Charles Murray, Wall Street Journal, January 27, 2020
Almost all human traits are partly heritable. That’s been known for decades. But until a few years ago, no one knew what specific bits of DNA code determine any given trait. Now, however, geneticists have identified at least a few hundred variants in the DNA code that are statistically associated with important traits such as intelligence, depression and risk tolerance. Over the next decade, they are on track to identify thousands of variants associated with dozens of traits. That achievement will open up the ability to score genetic potential on those traits and thereby revolutionize the social sciences.
The methods of scoring are improving almost monthly, but the essence is simple. Each variant has a version (more precisely, one of the alleles in a single nucleotide polymorphism) associated with a small boost to the trait in question. If you add up those small boosts, you have a score for that trait, in the same sense that you have an IQ score if you add up all the correct answers to the questions on an IQ test. In the case of DNA variants, it is called a “polygenic score.”
Polygenic scores are revolutionary because they are causal in only one direction. They don’t drop because tests make you nervous or rise because you grew up rich. They’re impervious to racism and other forms of prejudice. Socioeconomic and cultural environments can play an important role in how those bits of DNA are expressed, but they don’t change the codes themselves. That means polygenic scores will offer social scientists something they’ve never had before: a secure place to stand in assessing what is innate and what is added by the environment.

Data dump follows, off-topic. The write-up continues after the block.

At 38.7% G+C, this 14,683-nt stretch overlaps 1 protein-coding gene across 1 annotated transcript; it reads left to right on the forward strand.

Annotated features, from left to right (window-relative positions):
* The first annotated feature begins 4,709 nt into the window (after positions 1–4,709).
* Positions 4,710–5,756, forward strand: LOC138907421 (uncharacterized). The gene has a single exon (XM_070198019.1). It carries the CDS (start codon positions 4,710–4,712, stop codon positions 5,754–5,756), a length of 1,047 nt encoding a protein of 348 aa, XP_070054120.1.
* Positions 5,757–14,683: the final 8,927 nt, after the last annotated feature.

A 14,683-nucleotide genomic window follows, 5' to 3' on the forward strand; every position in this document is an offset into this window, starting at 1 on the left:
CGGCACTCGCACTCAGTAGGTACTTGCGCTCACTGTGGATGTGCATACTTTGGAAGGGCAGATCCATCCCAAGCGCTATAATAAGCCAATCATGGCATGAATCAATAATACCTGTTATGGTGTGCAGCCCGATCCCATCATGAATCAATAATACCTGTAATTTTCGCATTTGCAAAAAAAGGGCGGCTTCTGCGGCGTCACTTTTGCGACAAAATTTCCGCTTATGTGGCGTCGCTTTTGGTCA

I have presented an optimistic view of the coming genomic revolution. Some prominent scholars adamantly disagree. They argue that science is about understanding causal pathways. Complex social behaviors such as marriage and divorce are known to be partly heritable but they do not have a specific genetic etiology. In the words of one of the leading pessimists, psychologist Eric Turkheimer, causal explanations are not going to be found in individual bits of DNA “any more than explanations of plate tectonics can be found in the chemical composition of individual rocks.”
I think the application of genomic data to social science questions is roughly where aviation was in 1908. The world’s best plane, the Wright Flyer, was little more than a toy. Yet within a decade, thousands of acrobatically maneuverable aircraft were flying high and fast over the battlefields of Europe.
The history of science allows one more prediction. When a scientific discipline gets a major new tool—such as the microscope or spectrometer—its eventual uses sprawl far beyond its original ones. Polygenic scores will be a similarly multipurpose tool, with open-ended potential for finding answers to questions today’s social scientists can’t even imagine.